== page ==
Mistake

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  • ignorantia juris haud excusat – it is assume all know the law
  • Provided under Sec.6, SOGA 1979
  • It has been argued that if the mistake in Bell was not sufficiently fundamental to render the contract void, then it is highly unlikely that any mistake concerning quality would do so.
  • Mistake

    1. 1. Mistake Mistake Mistake Mistake
    2. 2. <ul><li>Mistake can only refer to mistake of “fact”. </li></ul><ul><li>It cannot be mistake of “law” – ignorantia juris haud excusat </li></ul><ul><li>Types of mistake : </li></ul><ul><ul><li>Common Mistake </li></ul></ul><ul><ul><li>Mutual Mistake </li></ul></ul><ul><ul><li>Unilateral Mistake </li></ul></ul>Introduction
    3. 3. <ul><li>Both parties make the same error relating to a fundamental fact. </li></ul><ul><li>3 Categories :- </li></ul><ul><li>a) Res extincta – Mistake as to existence </li></ul><ul><li>of subject matter </li></ul><ul><li>b) Res sua – Mistake as to title </li></ul><ul><li>c) Mistake as to the quality of the subject matter. </li></ul>(1) Common Mistake
    4. 4. <ul><li>A contract will be void if the subject matter of the agreement is non-existent. </li></ul><ul><li>Example :- </li></ul><ul><li>A contract for the sale of specific goods. But the goods, without the knowledge of the sellers, have perished at the time when the contract was made </li></ul><ul><li> the contract is void. </li></ul>(a) Common Mistake @ Res Extincta (Mistake as to the subject matter)
    5. 5. <ul><li>Couturier v Hastie (1856) * </li></ul><ul><li>Strickland v Turner (1852) </li></ul><ul><li>Galloway v Galloway (1914 ) </li></ul><ul><li>Couturier v Hastie </li></ul><ul><li>Couturier v Hastie was interpreted differently by the High Court of Australia in : </li></ul><ul><li>McRae v The Commonwealth Disposals Commission (1950) </li></ul>
    6. 6. Couterier v Hastie (1856) <ul><li>A buyer bought a cargo of corn which both parties believed to be at sea, being transited from Salonica to the UK </li></ul><ul><li>In fact, the cargo had become fermented and had already been sold by the master of the ship to a purchaser at Tunis. </li></ul><ul><li>Held : </li></ul><ul><li>Contract was void. </li></ul><ul><li>The Buyer not liable for the price of the cargo. </li></ul>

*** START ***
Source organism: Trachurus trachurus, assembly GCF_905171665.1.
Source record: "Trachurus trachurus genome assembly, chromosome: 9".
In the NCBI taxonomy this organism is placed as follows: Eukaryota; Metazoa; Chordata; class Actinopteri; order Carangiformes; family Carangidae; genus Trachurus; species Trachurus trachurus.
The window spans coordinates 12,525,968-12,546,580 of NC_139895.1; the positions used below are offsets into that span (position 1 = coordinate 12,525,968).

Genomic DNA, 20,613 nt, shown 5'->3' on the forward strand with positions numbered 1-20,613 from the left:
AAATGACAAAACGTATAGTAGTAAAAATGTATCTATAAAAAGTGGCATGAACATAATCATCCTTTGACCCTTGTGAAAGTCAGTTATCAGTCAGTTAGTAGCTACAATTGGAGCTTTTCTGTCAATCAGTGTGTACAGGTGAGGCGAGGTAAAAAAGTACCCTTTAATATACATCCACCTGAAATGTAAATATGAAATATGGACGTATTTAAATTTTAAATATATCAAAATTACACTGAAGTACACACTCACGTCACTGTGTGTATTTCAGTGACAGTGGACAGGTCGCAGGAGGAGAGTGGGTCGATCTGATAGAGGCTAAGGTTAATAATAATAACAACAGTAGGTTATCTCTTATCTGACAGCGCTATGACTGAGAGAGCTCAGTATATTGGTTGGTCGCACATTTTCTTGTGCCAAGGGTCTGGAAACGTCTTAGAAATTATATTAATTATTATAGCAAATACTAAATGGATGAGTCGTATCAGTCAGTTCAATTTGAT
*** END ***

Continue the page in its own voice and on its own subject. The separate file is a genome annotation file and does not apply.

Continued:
7. 7. McRae v Commonwealth Disposals Commission (1950) <ul><li>The Commission sold to McRae the right to salvage a tanker lying on a specified reef. </li></ul><ul><li>There was no such reef of that name, nor was there any tanker. </li></ul><ul><li>Held </li></ul><ul><li>The commission had impliedly guaranteed the existence of the tanker. </li></ul><ul><li>Therefore the court found that there was a valid contract </li></ul><ul><li>The case is distinguished on the ground that there had never been a tanker and it had, therefore not perished. </li></ul>
    8. 8. <ul><li>Whether a contract was void or valid depends on the construction of the contract. </li></ul><ul><li>Even if the subject matter did not exist, the contract will be valid if :- </li></ul><ul><li>(a) performance was guaranteed (McRae) or </li></ul><ul><li>(b) it was the purchase of a ‘chance’ (eg : the purchase of all gold found in field X. If no gold is found in field X, the contract remains valid.) </li></ul><ul><li>Otherwise, the contract would be void. </li></ul>Distinguishing McRae from Couturier
    9. 9. <ul><li>Where a person makes a contract to purchase things that already belongs to him, the contract is void. </li></ul><ul><li>Cooper v Phibbs (1867) </li></ul><ul><li>Cooper not realizing that a fishery already belonged to him, agreed to lease it from Phibbs. </li></ul><ul><li>Held </li></ul><ul><li>Contract was void. </li></ul>(b) Common Mistake @ Res Sua (Mistake as to title)
    10. 10. <ul><li>“ Mistake of both parties about the existence of some quality which makes the thing without the quality essentially different from the thing as it was believed to be.” </li></ul><ul><li>Lord Atkin in Bell v Lever Bros Ltd [1931] </li></ul>(c) Common Mistake @ Mistake as to quality of subject matter